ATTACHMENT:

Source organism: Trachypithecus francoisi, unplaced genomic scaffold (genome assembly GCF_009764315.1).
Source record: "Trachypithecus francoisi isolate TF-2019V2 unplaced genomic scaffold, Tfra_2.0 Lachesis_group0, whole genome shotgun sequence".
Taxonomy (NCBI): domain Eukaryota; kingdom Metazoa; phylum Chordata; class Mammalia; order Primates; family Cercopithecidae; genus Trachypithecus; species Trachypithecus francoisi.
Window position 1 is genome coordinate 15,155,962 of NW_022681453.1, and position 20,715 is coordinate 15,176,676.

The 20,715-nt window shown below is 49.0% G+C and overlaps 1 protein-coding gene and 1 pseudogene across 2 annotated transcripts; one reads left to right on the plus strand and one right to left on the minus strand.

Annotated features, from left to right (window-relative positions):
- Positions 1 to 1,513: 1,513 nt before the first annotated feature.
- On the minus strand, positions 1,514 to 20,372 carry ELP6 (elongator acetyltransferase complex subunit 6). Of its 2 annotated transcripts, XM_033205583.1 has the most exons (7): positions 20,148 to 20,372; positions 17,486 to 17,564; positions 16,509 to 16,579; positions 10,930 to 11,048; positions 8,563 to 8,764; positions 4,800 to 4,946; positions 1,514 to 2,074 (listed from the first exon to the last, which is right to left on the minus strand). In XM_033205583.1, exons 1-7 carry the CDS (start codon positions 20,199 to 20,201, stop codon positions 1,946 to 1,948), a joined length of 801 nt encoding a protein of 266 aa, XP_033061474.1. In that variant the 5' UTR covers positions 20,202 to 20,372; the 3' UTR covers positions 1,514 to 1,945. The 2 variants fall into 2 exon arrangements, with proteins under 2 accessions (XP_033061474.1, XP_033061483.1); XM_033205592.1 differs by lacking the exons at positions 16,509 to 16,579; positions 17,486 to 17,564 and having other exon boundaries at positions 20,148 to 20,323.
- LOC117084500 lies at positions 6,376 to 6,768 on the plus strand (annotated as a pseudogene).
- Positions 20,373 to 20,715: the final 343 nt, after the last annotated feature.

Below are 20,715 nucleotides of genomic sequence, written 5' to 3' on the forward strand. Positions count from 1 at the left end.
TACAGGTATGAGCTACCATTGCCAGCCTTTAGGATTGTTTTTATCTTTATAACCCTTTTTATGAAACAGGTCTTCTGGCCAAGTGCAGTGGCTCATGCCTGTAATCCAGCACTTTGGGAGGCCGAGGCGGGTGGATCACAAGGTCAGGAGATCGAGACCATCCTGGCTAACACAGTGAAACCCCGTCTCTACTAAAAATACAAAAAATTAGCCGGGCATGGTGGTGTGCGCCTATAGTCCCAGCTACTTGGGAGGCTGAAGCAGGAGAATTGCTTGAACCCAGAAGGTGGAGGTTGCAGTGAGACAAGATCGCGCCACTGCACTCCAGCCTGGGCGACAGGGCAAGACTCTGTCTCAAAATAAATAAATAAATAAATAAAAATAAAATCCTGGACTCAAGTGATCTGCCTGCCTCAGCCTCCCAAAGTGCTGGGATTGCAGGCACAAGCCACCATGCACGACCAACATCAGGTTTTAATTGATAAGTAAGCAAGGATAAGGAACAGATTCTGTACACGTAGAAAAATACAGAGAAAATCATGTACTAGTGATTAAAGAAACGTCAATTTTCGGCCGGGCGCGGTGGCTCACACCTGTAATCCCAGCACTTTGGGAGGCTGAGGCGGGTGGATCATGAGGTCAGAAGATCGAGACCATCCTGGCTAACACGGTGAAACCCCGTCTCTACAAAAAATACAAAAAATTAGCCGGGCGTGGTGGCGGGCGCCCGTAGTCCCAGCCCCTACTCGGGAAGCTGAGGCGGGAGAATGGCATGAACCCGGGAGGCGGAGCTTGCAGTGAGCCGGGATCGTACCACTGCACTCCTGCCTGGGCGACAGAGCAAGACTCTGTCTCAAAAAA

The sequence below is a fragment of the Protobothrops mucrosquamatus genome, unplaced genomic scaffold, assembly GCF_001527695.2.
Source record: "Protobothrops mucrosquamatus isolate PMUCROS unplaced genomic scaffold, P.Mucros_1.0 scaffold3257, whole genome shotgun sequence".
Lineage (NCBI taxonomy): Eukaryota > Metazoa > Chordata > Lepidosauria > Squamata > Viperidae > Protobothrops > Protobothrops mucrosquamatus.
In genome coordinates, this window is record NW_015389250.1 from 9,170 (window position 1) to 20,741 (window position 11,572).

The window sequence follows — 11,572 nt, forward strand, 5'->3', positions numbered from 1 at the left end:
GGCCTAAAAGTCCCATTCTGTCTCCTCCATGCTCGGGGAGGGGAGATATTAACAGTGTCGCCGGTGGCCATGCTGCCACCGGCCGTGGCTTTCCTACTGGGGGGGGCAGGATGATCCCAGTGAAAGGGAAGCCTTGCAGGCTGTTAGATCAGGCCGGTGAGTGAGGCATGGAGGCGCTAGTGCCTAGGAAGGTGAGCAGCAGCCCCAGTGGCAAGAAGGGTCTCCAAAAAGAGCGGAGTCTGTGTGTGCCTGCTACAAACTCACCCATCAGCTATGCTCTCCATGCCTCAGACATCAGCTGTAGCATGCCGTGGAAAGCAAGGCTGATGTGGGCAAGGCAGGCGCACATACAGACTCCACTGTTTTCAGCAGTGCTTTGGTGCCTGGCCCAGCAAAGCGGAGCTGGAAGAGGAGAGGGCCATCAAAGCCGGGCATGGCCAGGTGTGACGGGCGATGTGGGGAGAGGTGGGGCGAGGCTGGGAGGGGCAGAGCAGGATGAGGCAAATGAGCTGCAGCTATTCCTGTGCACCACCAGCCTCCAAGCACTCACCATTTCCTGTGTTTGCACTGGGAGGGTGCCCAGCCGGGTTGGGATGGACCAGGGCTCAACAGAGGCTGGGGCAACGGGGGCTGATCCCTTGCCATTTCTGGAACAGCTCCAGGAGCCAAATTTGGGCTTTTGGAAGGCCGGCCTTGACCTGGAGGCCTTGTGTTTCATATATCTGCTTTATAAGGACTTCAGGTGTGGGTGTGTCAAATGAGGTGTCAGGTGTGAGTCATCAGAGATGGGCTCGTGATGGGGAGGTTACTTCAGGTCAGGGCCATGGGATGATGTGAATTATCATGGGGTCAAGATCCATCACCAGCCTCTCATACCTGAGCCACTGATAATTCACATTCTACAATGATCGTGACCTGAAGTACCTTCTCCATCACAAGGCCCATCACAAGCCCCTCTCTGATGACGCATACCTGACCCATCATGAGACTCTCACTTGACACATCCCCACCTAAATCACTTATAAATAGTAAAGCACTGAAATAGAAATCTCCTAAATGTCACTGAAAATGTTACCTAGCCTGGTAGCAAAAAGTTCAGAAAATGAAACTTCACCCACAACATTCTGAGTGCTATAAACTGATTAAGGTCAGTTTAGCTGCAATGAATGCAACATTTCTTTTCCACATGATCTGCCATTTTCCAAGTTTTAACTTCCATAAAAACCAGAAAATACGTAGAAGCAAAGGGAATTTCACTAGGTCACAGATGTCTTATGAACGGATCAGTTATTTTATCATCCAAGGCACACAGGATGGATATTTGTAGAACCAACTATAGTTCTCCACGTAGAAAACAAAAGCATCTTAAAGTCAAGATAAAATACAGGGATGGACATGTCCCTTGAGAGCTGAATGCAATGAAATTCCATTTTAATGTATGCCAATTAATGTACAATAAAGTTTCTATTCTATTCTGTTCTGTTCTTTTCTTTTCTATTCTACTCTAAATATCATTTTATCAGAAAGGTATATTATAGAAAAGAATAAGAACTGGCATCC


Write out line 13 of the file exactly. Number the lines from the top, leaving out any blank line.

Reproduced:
The sequence below is a fragment of the Protobothrops mucrosquamatus genome, unplaced genomic scaffold, assembly GCF_001527695.2.